A Small Way to Increase Confidence when Teaching New Skills

In my various roles in life, I often find myself with an opportunity to teach others. From coaching my clients or explaining new tools or ways of working in group sessions or helping my daughters build a fort, the teacher hat is worn a lot these days. 

In doing a little research on effective teaching strategies for various learning types, I discovered the hierarchy of competence, sometimes known as the “stages of learning”.

Find out more here!
Here, they describe four levels of competence:
  • Unconscious Incompetence: you are unaware of what you do not know
  • Conscious Incompetence: you are aware of what you do not know
  • Conscious Competence: you actively practice your skills
  • Unconscious Competence: your skills are second nature to you

In order to empower people to move through the stages efficiently, as the teacher, you must first understand where they are starting from and adapt your techniques to meet them where they are. It is perfectly reasonable for someone to be at any given stage of competence on their learning journey and recognizing where someone is in the hierarchy is a crucial step in building confidence in your students. 

When moving people through the learning stages, it is important to give time for each phase, especially between unconscious and conscious incompetence. Letting people contemplate the need for the new skill(s) and understand the importance of that skill is a critical success factor. Without understanding the importance, the willingness to learn may be jeopardized. In other words, if someone doesn’t know there’s a problem, they may not be open to change.   

Here’s an example: I recently worked with a group on the relationship building aspect of project management. Rather than solely focusing on managing tasks, budget and deliverables of a given project, there is an opportunity to engage on a deeper level that could lead to increased client engagement, business, etc.

I could see this idea was more difficult for a few group members because they were moving from unconscious to conscious incompetence. I made them aware of a previously unrealized, but now necessary skill for them to be successful in their role. They may not currently possess the ability to engage on a more personal level in a professional setting or may not feel confident in their ability to do it well. This discomfort can paralyze a person if it is not handled appropriately. By knowing this, I could sympathize with the experience and adjust my technique to better support the experience of moving into conscious incompetence, which is where I initially assumed everyone was starting.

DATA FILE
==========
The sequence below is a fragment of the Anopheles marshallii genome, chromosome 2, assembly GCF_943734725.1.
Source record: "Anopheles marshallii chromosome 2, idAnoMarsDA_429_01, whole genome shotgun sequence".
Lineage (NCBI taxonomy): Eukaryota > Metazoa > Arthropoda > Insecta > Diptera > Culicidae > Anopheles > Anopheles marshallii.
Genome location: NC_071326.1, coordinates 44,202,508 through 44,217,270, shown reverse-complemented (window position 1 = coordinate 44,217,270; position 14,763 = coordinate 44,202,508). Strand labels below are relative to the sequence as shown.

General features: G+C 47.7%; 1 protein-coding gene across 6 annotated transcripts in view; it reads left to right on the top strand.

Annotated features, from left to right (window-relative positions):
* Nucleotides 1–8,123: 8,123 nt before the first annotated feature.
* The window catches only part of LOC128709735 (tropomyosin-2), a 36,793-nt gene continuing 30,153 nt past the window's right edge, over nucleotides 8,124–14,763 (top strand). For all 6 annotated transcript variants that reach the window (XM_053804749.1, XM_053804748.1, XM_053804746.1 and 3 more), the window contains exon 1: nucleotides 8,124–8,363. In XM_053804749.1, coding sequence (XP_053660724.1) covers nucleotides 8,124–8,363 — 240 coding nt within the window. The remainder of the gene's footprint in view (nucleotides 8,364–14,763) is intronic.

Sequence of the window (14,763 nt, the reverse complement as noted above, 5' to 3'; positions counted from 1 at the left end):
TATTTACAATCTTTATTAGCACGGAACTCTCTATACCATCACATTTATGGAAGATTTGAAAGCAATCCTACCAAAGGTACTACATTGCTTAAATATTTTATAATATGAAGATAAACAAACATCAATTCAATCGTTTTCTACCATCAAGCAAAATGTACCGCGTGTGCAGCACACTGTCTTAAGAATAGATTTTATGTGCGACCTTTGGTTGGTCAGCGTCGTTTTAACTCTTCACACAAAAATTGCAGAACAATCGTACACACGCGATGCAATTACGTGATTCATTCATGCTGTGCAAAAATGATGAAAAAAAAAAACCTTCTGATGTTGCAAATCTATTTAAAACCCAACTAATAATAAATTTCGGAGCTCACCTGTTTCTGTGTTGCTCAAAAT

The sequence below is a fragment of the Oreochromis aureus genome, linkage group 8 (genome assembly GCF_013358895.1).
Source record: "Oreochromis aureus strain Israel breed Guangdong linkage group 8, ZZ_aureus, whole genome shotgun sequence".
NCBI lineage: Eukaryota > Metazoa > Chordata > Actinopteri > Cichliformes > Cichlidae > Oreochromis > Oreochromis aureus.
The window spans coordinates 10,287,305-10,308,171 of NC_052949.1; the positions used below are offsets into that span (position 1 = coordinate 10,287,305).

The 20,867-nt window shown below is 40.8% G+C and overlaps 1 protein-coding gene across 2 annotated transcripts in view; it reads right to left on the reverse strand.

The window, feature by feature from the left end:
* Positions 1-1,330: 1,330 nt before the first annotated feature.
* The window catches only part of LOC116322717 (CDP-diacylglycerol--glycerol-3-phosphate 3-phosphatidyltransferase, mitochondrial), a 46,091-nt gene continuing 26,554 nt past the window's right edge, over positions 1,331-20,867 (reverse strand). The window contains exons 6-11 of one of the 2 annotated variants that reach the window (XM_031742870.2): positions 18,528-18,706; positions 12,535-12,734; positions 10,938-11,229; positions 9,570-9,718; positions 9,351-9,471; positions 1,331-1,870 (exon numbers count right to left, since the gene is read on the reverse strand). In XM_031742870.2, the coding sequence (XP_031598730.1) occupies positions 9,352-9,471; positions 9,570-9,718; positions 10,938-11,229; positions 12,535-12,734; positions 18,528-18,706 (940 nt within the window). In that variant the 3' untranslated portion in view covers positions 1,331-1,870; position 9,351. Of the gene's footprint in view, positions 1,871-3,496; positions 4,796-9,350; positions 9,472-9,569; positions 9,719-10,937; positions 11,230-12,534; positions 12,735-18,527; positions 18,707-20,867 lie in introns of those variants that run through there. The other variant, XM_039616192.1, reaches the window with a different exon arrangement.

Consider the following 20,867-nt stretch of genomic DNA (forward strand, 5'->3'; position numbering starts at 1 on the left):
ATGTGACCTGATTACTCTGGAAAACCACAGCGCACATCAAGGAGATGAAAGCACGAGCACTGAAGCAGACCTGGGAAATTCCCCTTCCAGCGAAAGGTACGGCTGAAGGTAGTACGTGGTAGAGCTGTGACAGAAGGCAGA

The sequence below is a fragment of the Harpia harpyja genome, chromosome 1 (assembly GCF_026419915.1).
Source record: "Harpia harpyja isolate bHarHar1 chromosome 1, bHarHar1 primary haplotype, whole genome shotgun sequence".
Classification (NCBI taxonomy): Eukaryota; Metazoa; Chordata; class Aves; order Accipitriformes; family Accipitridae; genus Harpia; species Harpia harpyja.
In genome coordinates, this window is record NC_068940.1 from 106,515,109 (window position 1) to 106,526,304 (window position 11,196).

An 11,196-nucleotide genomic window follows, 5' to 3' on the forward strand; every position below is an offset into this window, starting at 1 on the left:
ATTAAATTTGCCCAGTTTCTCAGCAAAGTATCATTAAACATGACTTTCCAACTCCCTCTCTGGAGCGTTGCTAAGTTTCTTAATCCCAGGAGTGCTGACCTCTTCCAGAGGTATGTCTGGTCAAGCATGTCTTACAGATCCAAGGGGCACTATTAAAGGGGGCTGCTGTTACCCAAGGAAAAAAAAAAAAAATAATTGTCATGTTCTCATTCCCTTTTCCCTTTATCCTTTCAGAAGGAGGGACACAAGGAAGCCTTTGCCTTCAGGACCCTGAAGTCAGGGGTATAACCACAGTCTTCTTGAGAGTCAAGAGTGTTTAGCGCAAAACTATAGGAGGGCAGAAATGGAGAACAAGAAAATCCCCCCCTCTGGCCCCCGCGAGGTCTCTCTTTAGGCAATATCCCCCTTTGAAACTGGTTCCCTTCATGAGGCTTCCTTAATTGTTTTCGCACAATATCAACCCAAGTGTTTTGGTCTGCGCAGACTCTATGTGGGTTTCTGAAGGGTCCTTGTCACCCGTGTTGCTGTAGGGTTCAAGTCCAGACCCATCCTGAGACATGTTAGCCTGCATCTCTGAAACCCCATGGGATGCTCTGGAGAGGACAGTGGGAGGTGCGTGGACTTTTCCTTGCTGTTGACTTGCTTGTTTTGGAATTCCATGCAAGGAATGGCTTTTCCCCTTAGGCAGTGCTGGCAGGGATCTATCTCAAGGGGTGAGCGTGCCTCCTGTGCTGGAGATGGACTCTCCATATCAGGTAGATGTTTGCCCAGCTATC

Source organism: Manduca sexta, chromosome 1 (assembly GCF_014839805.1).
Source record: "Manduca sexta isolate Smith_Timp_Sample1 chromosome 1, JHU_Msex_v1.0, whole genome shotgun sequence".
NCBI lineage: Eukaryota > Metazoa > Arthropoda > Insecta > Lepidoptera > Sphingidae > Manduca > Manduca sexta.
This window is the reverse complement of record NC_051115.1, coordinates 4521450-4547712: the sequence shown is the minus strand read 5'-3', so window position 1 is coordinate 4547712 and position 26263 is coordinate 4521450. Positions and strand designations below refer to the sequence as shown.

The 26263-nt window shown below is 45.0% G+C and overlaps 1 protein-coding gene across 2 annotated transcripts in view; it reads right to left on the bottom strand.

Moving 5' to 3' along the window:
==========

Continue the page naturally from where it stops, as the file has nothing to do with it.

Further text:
Another pivotal moment is once someone has received training and is equipped with the knowledge to perform their new skill. They are now in conscious competence and access to support will be critical. While they have the knowledge, it takes practice, conscious awareness and hard work to perform the skill. Having access to a mentor or training materials will be important during this phase to move into unconscious competence, where a person has enough experience to perform the skill with ease.

As a teacher, we have choice in how we support our students. We can go the path of least resistance and offer a “one size fits all” approach, or we can take a moment to recognize where folks are on their learning journey and provide small and impactful guidance to build confidence in our students.

Published by Empower-Lead

Hello! My name is Karen. I am a mother, a wife, and a Vice President at a strategic consultancy in the non-profit technology space. I desire to seek change in both my personal and professional worlds through empowering positive leadership. I will share my experiences here and look forward to hearing how you empower positive leadership in your life! Personal: My husband, Kyle, and I live in Denver, CO with our two wonderful little girls and black Labrador, Riley. We spend as much time as possible outdoors either hiking, camping, off-roading or enjoying the city of Denver and mountain towns of Colorado. We moved here in 2016 after spending a decade at the beach on the east coast. If we are not in Colorado, we are jet-setting around the U.S. visiting friends and family. Pre-kids, that jet-setting included South America and Europe which we hope to begin again soon! Professional: I have spent the last decade in the non-profit space offering technical leadership guidance and analytical expertise to assist nonprofit organizations achieve maximum impact and efficiency from their technology solutions. What does this mean? I work with senior leadership teams to develop and execute strategic plans that align technology investments and IT services with the needs of national, international and regional offices. What does it really mean? I use both soft skills and analytical skills to assess needs and issues, define business processes, and lead teams in delivering value-driven technology solutions that strengthen the effectiveness of campaigns and operations. Ok, one final try: I work with a bunch of really smart people to help other smart people be better at their jobs by using technology more efficiently and effectively. I do all this for non-profits.

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